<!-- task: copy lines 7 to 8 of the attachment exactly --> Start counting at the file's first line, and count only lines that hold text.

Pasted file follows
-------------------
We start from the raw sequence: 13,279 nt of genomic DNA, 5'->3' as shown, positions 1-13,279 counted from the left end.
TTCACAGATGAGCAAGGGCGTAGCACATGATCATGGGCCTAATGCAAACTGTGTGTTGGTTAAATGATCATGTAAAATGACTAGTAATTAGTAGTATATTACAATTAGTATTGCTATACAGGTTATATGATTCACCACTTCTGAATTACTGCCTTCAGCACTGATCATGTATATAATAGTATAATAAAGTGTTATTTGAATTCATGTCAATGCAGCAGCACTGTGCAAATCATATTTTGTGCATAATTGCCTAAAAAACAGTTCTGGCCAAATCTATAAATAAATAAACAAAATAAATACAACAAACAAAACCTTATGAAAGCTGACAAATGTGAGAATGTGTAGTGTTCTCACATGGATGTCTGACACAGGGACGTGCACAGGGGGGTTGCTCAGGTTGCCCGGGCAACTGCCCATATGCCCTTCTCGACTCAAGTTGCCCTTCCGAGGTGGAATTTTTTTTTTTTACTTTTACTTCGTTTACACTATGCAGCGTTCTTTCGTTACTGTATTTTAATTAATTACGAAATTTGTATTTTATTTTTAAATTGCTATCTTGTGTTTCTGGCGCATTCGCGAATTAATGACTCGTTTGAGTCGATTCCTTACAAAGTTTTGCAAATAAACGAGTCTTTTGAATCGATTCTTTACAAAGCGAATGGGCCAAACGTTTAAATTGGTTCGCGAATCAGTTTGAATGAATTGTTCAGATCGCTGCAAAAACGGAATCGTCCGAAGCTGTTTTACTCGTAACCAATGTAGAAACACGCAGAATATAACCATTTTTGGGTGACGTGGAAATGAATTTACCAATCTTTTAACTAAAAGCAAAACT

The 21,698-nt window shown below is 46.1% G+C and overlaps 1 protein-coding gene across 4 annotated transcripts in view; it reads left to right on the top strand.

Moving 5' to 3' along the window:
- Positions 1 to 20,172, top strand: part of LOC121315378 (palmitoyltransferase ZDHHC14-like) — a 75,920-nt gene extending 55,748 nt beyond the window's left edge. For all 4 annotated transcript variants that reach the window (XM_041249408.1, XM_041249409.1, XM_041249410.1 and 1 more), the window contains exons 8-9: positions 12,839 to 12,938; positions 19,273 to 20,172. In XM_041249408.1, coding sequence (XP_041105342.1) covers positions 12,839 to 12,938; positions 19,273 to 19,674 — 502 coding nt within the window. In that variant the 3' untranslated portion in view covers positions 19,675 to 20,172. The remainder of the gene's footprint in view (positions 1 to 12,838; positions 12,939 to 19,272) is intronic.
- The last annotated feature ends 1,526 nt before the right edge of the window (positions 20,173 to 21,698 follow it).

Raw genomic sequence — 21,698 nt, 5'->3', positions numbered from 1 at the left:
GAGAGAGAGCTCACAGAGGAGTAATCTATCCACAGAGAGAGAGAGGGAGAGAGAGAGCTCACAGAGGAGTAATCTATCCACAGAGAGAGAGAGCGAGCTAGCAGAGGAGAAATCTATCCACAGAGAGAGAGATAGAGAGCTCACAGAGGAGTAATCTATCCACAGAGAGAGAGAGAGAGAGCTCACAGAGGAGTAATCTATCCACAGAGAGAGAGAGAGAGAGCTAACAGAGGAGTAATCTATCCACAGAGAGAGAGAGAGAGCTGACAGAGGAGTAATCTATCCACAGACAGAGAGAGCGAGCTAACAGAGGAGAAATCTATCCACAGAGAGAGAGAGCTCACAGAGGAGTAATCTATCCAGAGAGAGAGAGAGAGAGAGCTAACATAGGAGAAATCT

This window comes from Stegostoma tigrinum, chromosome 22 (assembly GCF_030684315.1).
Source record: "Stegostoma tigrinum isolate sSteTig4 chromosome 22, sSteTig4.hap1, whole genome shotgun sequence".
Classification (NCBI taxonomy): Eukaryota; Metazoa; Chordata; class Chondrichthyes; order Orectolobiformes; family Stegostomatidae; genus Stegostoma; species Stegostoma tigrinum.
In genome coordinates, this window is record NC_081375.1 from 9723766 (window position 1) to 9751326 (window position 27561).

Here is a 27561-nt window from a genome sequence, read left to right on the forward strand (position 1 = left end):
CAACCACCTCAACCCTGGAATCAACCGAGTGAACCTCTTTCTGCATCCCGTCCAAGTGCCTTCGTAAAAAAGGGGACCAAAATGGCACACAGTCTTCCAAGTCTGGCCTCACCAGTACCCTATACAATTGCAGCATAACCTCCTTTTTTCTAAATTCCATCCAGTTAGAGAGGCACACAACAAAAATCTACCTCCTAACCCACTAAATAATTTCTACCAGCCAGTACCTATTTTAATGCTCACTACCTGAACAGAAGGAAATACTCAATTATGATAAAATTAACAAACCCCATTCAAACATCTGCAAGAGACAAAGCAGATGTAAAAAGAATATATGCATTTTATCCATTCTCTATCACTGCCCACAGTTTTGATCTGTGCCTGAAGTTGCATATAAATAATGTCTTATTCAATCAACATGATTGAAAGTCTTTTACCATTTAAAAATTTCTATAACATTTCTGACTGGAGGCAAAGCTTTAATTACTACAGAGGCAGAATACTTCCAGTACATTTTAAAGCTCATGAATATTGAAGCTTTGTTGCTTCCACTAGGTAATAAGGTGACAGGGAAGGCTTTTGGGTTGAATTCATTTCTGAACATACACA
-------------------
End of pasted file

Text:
Raw genomic sequence — 21,698 nt, 5'->3', positions numbered from 1 at the left:
GAGAGAGAGCTCACAGAGGAGTAATCTATCCACAGAGAGAGAGAGGGAGAGAGAGAGCTCACAGAGGAGTAATCTATCCACAGAGAGAGAGAGCGAGCTAGCAGAGGAGAAATCTATCCACAGAGAGAGAGATAGAGAGCTCACAGAGGAGTAATCTATCCACAGAGAGAGAGAGAGAGAGCTCACAGAGGAGTAATCTATCCACAGAGAGAGAGAGAGAGAGCTAACAGAGGAGTAATCTATCCACAGAGAGAGAGAGAGAGCTGACAGAGGAGTAATCTATCCACAGACAGAGAGAGCGAGCTAACAGAGGAGAAATCTATCCACAGAGAGAGAGAGCTCACAGAGGAGTAATCTATCCAGAGAGAGAGAGAGAGAGAGCTAACATAGGAGAAATCT